Sunday, October 25, 2009

I may be slow, but I finally got it

I don't ignore the years on the calendar, nor do I hope that somehow the calendar will reset itself and I'll find myself back in my 20s again. I know exactly how old I am, and yes, I am thankful that I've come to this point. Far too many people I can think of who never made it to this age, and who would have given a whole lot to reach it.

But I've apparently been more than a little myopic in judging the significance of what my age means. With all the yom tov preparations of the past few weeks I finally had my "duh!" moment.

Maybe it's my being the European-born child of Holocaust survivors, with all the disruption that signifies to what was normal family living, but I place a premium on not just family but on tradition. I'm not looking to make each yom tov a new and different experience. I'm not on the lookout for dozens of new recipes to cook. What I want is continuity. What I want is for someone to see what is coming out to the table and say "Of course we're eating this--it's yom tov!"

There are items in my china cabinet that have "celebrated" 37 repetitions of the same yom tov. There are also items there, from my mother and my aunt and my mother in law, that have celebrated a lot more years than 37. Each item that comes out and gets placed on the table tells a story. And these are stories that never grow old to me, that get more precious with each retelling.

So yes, it finally hit me that there is one reason why I may have been given the blessing of getting to this age. I'm the next link. My parents' generation is sadly disappearing. I know just how lucky I am to still have my mother with us. It is an extra special gift from God, one that I give thanks for each and every day. But my mother didn't raise me to be a fool. She has told me time and time again that her years will have been productive ones if what she has done and said, seen and heard in her parents' and grandparents' and even great grandfather's home, will continue down through the ages. The stories she told me as I was growing up about life as she knew it? It's my job to pass those on to my own children, to my nieces and nephews, to their children. It is becoming and will become my job to serve as the link between the generations that were and the generations after mine. If there will be family history that is known in the future, it's now becoming my job to preserve that history and pass it on.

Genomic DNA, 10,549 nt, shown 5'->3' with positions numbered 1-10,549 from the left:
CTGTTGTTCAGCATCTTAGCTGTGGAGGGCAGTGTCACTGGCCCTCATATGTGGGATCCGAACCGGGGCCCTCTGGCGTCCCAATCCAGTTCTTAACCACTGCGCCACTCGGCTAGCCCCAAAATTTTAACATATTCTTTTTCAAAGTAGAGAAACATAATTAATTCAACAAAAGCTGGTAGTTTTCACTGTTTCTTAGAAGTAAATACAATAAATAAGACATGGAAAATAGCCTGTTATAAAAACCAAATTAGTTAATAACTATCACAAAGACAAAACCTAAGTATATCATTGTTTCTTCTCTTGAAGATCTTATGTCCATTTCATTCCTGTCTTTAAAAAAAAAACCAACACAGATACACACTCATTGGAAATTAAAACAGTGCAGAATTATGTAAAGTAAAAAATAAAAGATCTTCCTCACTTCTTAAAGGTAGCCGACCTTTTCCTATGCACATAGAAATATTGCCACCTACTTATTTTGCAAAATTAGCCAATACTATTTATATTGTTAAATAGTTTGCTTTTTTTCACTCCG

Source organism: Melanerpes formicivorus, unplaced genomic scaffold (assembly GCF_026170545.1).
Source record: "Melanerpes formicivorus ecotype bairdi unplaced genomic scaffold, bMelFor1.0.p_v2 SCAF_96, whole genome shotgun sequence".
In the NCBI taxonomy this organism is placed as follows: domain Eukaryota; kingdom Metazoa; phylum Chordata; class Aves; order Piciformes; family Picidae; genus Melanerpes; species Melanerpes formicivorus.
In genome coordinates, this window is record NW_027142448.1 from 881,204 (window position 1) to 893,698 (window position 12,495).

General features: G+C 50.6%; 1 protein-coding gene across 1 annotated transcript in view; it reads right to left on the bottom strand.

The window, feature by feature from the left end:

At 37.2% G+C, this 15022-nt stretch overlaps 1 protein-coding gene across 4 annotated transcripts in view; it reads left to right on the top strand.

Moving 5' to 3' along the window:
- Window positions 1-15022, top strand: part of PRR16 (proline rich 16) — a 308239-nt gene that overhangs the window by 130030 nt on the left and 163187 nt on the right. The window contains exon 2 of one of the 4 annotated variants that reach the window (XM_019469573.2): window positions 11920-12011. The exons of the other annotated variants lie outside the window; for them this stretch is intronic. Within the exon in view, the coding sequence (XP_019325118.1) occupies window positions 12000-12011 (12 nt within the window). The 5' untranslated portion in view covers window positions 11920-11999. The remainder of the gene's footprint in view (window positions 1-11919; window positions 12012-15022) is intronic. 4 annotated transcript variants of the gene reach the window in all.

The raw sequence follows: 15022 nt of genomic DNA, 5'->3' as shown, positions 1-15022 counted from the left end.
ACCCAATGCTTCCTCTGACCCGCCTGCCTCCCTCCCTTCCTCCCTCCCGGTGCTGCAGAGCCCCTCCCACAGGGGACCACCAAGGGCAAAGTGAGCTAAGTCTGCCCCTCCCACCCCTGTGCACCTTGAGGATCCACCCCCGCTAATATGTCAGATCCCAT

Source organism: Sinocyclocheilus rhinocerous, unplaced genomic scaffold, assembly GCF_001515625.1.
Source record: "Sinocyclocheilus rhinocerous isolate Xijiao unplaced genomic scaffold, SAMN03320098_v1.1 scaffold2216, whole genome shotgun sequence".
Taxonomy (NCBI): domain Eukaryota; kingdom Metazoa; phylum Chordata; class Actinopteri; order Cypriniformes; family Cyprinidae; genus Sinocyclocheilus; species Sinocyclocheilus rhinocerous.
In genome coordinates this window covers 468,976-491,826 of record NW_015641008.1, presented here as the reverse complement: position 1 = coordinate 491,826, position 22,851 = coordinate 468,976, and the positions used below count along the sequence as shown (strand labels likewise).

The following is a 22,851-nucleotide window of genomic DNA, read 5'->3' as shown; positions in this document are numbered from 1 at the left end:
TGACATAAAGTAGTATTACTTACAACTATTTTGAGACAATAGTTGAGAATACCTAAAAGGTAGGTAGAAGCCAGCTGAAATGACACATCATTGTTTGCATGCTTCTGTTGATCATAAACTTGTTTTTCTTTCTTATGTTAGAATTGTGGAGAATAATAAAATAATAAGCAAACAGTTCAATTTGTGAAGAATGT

And it's not all about the "big" things but also about the little things. Like knowing why a beloved uncle who died a few years ago was known as "fahtsich." (And thereby hangs a tale) And the story of the Baba Gittel and the sheitle and the jump rope. And the story of the Mima Dobresh and the Cossacks and the Borsht.

Those of my generation are slowly but surely becoming the elder statesmen of Klal. Yup, we're now becoming those at the top of the family tree. And with that advancement comes responsibility. We are the new guardians of the flame, the keeper of the memories. Yes, every new generation makes a name for itself, finds a way to distinguish itself from the preceding generations. But making a name is not and should not be wiping out the names of the past, wiping out the history of the past, wiping out the connection to the past. Every link in a chain has beauty and usefulness, but a link without a chain is just another hunk of metal, possibly useful, possibly not.

Upset to be this age? Not me. It is only now that I have been deemed old enough to carry out the important job that older age brings with it.


frum single female said...

very true !

Ruth said...

Kind of scary for a whole group of people who swore that they would never become just like their parents, but that's just what we are becoming.

The first time one of my kids told me that I was telling stories just like her grandmother used to tell I was kind of floored. Now? It's a compliment.

Akiva said...

We took an informal poll at a shiur I attend and of 31 of us there, only two people still had a parent living. We're not becoming the oldest generation--for a lot of us we are already there. For our kids and grandkids we are the oldest people they know or interact with. Lots of responsibility there and lots of possibilities to influence our younger generations also.

G6 said...

What's even more wonderful is that as these old stories are preserved and retold to newer generations of fascinated listeners, we are creating more stories to be added to the repertoire without even realizing it.
We will be the Baba Gittels of tomorrow...... :D